Both biotic and abiotic factors are strongly impacting trees globally, and are exacerbated by the effects of the climate emergency we are experiencing.
By Julio Retamales
Vina del Mar, Chile.- Shelter, shelter for microbial life, shade, food, raw materials, balance of ambient oxygen, reduction of soil temperature, modeling of the landscape, even inspiration for artistic works, are some of the actions that trees allow, a natural resource renewable energy that often goes unnoticed before our eyes.
Both biotic and abiotic factors are strongly impacting trees globally, and are exacerbated by the effects of the climate emergency we are experiencing. The direct effect that deforestation and forest fires have on ecosystems is almost evident, even more so if we consider the vast area of land devoted to forestry production. In our country, an emblematic tree such as the araucarias is being affected by fungal diseases and has withdrawn the work of various entities, both governmental and academic. Everyone agrees that this devastating effect can be intensified by the low availability of water and the increase in environmental temperature.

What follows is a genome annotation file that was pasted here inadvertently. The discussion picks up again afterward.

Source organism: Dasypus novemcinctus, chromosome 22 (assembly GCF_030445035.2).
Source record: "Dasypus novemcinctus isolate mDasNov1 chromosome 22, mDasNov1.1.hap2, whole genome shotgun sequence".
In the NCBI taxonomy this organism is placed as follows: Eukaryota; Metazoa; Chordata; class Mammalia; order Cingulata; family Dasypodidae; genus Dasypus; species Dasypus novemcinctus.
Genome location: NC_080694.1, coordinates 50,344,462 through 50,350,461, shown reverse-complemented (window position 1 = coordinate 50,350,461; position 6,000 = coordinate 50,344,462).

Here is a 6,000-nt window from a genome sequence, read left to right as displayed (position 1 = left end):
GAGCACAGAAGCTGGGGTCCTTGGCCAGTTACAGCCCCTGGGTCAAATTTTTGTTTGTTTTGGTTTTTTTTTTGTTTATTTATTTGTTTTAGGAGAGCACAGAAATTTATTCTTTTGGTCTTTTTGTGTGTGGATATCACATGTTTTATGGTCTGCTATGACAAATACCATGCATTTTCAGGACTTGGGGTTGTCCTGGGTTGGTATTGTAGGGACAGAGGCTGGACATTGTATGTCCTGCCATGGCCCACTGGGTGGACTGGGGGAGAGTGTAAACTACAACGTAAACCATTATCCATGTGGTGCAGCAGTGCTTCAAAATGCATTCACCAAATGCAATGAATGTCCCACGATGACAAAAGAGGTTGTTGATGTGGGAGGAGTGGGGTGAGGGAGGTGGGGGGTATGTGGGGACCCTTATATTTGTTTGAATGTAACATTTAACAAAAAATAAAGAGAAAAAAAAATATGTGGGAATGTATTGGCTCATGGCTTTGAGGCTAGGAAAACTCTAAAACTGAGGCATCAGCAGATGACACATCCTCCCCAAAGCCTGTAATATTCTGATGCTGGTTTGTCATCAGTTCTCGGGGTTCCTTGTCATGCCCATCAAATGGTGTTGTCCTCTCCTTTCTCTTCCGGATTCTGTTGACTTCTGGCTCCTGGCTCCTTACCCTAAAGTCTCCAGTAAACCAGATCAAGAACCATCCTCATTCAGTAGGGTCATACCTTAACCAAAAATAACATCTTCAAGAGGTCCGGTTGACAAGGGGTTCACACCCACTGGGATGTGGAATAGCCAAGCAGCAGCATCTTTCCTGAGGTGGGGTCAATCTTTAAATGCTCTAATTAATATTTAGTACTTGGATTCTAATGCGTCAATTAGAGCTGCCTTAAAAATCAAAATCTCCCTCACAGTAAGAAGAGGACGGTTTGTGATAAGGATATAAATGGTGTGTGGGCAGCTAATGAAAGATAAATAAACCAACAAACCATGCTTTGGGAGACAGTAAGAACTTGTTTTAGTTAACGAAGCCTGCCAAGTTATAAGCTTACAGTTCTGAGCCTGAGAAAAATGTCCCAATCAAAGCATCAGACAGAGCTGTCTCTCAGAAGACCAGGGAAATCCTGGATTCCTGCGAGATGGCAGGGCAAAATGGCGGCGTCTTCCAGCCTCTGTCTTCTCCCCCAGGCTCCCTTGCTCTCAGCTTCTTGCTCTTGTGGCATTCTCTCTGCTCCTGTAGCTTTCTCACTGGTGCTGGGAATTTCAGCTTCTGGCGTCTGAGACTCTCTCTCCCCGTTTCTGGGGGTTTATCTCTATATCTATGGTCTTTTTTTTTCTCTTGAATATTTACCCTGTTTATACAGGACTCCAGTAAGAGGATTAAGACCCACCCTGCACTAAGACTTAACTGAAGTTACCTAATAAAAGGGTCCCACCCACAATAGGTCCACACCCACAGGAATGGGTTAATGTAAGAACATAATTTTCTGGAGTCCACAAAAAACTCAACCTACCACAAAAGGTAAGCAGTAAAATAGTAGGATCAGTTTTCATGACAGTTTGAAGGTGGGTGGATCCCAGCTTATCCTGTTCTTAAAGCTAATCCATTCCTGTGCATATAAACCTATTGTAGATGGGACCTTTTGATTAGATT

Although this is one of the most mediatic cases in Chile, recent analyzes indicate that there are about 10 native trees that present a high risk of extinction. Therefore, reforestation and the increase of protected green areas are the main measure to mitigate this phenomenon and to preserve this invaluable genetic heritage. Last July 6th we commemorated Arbor Day in our country, a date that was not as widespread as it should have been, despite the fact that it reminds us of the importance of protecting these species to ensure that the life of the planet’s immense biological diversity still possible.
Julio Retamales is an Academic Researcher at the Institute of Natural Sciences of UDLA, Viña del Mar.